India’s commitment to net-zero by 2070 at COP26 has reignited a global debate on the tension between economic development and ecologically compliant growth. Framed as a zero-sum game, developing countries such as India and China, with booming economies, insist that decarbonisation and ecologically compliant growth will severely impact their ability to meet the development needs of their people first. Other countries, including small island nations and at-risk countries such as Bangladesh, argue that transitioning to ecology is economy paradigm is the only way countries facing the highest risks from climate change will survive the latter half of this century.
Globally, businesses and governments are realising the need to transition to an economic paradigm recognizing the interdependence between ecology and economy. The Dasgupta Report of 2021 on the economics of biodiversity hammered the point home: nature is a blind spot in economics when its value must be at the heart of economics. Climate change is only half the problem; ecosystems destruction and biodiversity loss destroy natural barriers to climate threats, reduce the overall resilience and put global food security at risk. A recent report by the World Bank estimates that failure to protect pollinators, fisheries and natural forests will cost the global economy $2.7 trillion annually by 2030.
By putting ecology back into the economy, the world can build a regenerative economy, sustainably unlocking the full power of our rich natural capital. Bold climate action towards the net-zero future is a $26 trillion opportunity for a sustainable, equitable future for people & biodiversity by 2030. Out of these, 15 key transitions towards a nature-positive future, across land & ocean use, infrastructure and energy will deliver $10.1 trillion in business opportunities and create 395 million jobs by 2030.
The UNEP has developed the System of Environmental-Economic Accounting (SEEA) to help governments make better decisions that value nature. The US Build Back Better bill allocates $15 billion for a “conservation corps” to employ people in managing and maintaining the country’s forests and for ecosystems clean-up. Similarly, the UK is committing £600 million to nature-based solutions to restore peatlands and plant trees. Across the border, Bhutan is making huge strides at moving from being an LDC to a developing country. It is one of three countries to be carbon negative through strict policies preventing deforestation. Its Gross National Happiness framework puts ecology on par with economic considerations in decision-making.
India’s steps to a green economic transition so far have been primarily energy-focused. India’s 2021 stimulus package is more climate-friendly, with two-thirds allocated to green recovery and a transfer from fossil to non-fossil sources. Incentives for setting up designated manufacturing hubs for renewable energy in India, providing support for renewable energy and extending the timelines for renewable energy projects affected by the lockdown are welcome. India is now among the 90 countries to sign up to the UN’s SEEA to value nature in policymaking.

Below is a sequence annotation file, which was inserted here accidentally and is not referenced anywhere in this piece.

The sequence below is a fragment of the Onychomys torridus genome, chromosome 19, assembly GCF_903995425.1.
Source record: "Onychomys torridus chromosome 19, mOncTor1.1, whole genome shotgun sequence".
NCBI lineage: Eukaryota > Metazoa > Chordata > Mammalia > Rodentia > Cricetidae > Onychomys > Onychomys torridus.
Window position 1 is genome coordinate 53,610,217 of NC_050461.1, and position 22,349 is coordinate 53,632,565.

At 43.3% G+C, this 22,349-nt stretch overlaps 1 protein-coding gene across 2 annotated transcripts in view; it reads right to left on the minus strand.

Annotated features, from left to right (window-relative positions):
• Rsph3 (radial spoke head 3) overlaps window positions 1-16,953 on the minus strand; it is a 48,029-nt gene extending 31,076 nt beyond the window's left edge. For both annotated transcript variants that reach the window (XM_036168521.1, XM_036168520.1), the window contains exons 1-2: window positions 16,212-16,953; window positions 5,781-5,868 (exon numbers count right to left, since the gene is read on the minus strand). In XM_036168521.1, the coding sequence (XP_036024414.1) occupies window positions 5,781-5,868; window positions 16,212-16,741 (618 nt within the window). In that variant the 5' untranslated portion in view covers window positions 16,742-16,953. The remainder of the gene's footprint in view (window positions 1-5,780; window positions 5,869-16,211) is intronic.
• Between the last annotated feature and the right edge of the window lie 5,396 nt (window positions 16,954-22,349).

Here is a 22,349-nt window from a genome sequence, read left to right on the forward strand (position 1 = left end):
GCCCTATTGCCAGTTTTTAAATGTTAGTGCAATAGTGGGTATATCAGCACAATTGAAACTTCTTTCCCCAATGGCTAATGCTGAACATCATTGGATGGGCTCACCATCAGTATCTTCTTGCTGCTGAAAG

However, the country’s dependence and support of coal may undermine this. India is still one of the largest coal pipelines in the world and will open 40 new coalfields in some of its most ecologically-sensitive forests. Criticisms have been raised about its revised forest and biodiversity policies, which prioritises business concerns but fails to offer adequate protection for biodiversity, or for its diverse indigenous communities. Its silence at COP26 about its forest-based NDC and the country’s failure to sign on to the voluntary deforestation elimination pledge raises serious questions about the future of the country’s forests.
An ambitious plan to invest in the country’s ecosystems, however, could go a long way to dealing with its rural employment and economic crisis. For example, a rural recovery plan to rewild the North-East’s forests and agricultural lands – 4.1 million hectares – would generate earnings up to ₹4,50,544 crores annually over a 30-year period through agroforestry produce and sustainable bamboo. Investing these earnings back in the community could deliver universal basic assets like healthcare, education, energy and water access to over 6 million households – with spending on healthcare and education matching international OECD standards.
The next ten years are imperative to place ecology at centre of the national and regional landscape to meet the country’s growing climate threats to its water and food systems, and to its rural communities. India’s rich biodiversity is a natural buffer against these threats. Investing in a transition to ecology in the economy is no longer optional: it is a necessity.
(The writer is a social entrepreneur and founder of Balipara Foundation)
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